It’s a new year and we always seem to refocus ourselves to budgets and fitness at this time of year. I’m always aware of how much I am printing, especially when it comes to color ink. Those beautiful, engaging, charming clip art pictures come to life on my screen. But when I have to fork over the money for a new color ink cartridge I want to cry! So I’ve been thoughtful when producing packets (many will offer b/w and color versions). It’s also something I look at when previewing products to buy.
Who wants to work with b/w copies all the time? As my daughter often expresses…boooooring! One way that I get around this is to print activities onto color construction paper or card stock. The construction paper and black ink is a lot more affordable and easier to come by for me. Craft stores often have fantastic deals on card stock so I grab different colors when I find great deals. I know, I’m not the first one with this idea, but it has given my materials that spark of color without draining my ink cartridges. Now when I go to print, I make myself a list with three categories: pages that I can print in b/w, print in b/w on color paper, and those that would be best with color ink.
When printing on color paper, I always choose colors that coordinate with the theme. For example, I printed my “Would You Rather: Halloween” freebie cards on orange, green, and purple paper.
For portions of my “Winter Olympics: Language” unit I printed on red, blue, yellow, and green paper. These are the same colors I would have used to back my cards and this way I saved some extra cutting and gluing steps! The materials are color-organized whether I back them or print on construction paper. The games above are two separate “I have…Who Has” games but they have very similar graphics and vocabulary and are the same size, so “color-organizing” them is very helpful.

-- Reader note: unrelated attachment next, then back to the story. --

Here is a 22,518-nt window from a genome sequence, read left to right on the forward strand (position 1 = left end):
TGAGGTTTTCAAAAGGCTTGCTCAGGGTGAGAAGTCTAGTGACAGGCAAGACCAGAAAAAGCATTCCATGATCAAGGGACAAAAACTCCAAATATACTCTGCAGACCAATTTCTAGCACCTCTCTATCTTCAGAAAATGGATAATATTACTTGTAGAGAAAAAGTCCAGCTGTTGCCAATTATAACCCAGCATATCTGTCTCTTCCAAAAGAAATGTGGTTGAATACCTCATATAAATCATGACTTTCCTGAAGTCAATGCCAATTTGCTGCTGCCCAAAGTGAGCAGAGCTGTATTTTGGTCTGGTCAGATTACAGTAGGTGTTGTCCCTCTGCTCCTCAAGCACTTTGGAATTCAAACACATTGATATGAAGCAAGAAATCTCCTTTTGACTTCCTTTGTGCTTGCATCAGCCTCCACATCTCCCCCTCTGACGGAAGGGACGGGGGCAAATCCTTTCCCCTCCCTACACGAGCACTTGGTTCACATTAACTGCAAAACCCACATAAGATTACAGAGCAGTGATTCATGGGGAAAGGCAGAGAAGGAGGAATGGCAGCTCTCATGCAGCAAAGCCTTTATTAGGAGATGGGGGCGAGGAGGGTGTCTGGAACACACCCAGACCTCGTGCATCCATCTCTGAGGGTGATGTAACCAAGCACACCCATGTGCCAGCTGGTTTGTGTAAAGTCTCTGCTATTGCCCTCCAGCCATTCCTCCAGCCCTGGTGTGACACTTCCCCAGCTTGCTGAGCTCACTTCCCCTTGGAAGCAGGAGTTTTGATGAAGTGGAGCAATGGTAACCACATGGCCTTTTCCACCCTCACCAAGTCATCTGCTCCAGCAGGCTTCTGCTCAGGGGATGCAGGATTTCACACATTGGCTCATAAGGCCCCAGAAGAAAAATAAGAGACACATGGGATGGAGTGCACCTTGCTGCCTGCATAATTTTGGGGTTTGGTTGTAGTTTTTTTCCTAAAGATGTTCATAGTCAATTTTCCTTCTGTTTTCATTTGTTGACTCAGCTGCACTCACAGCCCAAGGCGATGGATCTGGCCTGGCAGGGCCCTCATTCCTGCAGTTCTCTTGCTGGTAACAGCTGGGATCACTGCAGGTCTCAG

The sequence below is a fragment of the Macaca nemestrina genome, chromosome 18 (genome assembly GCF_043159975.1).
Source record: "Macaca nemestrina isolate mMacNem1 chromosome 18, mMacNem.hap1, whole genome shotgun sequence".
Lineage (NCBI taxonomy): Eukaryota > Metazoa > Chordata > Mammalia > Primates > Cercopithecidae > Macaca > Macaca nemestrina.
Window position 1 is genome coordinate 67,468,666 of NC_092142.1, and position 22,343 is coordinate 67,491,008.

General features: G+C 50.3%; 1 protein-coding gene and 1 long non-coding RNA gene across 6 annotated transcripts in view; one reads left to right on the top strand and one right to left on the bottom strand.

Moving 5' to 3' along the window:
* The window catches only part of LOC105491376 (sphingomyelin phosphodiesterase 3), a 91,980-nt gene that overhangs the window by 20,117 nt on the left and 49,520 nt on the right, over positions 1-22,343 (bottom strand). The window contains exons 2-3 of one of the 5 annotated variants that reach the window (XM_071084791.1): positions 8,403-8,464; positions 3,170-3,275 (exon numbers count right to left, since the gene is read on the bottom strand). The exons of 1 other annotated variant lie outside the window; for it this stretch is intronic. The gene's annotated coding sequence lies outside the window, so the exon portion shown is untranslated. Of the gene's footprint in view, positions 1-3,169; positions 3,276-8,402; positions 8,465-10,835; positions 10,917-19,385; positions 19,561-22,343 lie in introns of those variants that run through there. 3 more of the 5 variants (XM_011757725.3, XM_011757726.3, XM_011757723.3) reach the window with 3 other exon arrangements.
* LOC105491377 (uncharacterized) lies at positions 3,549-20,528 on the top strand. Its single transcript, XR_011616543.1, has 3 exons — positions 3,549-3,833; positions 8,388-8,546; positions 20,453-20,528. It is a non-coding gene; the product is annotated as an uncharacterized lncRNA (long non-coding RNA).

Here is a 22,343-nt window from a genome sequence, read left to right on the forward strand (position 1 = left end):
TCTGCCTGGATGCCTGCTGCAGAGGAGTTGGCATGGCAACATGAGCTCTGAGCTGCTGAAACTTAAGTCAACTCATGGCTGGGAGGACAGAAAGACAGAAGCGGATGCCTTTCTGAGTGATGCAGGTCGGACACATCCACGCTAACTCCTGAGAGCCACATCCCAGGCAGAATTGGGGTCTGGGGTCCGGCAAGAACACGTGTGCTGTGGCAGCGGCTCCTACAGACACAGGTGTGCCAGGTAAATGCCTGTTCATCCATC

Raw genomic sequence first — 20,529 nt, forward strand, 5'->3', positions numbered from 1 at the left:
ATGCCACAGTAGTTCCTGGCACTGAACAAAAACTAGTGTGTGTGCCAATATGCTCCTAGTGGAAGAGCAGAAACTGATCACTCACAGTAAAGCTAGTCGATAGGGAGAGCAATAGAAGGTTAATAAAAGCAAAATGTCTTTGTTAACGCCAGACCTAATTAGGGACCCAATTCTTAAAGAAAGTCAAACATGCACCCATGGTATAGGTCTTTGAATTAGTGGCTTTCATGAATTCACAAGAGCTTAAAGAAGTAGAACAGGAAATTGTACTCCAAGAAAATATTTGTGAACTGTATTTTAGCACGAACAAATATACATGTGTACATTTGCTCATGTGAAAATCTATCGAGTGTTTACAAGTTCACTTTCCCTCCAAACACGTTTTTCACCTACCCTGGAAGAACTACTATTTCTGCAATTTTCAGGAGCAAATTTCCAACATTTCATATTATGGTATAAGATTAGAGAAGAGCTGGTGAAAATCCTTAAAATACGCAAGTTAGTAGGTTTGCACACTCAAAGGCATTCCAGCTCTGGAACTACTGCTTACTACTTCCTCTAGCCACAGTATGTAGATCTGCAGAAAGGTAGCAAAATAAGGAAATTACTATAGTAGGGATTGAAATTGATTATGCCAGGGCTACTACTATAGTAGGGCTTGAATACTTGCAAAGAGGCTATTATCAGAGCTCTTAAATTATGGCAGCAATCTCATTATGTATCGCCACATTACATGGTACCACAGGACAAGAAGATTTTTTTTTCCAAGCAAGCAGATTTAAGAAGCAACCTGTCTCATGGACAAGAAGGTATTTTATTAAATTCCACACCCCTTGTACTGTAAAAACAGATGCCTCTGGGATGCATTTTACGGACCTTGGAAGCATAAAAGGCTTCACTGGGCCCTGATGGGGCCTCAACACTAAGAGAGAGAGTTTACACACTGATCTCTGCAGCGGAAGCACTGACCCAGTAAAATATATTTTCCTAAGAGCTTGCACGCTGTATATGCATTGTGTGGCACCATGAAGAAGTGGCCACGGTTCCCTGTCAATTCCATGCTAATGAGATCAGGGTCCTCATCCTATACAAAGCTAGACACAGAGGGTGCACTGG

You can check out my post of using an “er” word sort here to see how I choose to print on color paper at times when looking at other products. In this case, I found an adorable freebie online but had no access to a color printer at the moment…so instead I chose to print on “earthy” colored paper. Having separate colored paper allows me to easily sort and ensure I have the correct materials. Please know, there are still some materials that work best in color…and I’m certainly not going to deny myself that happiness 🙂
There has been a surge in SLP created materials lately (which is fantastic!!). What are some of your tips to help manage your “production” costs?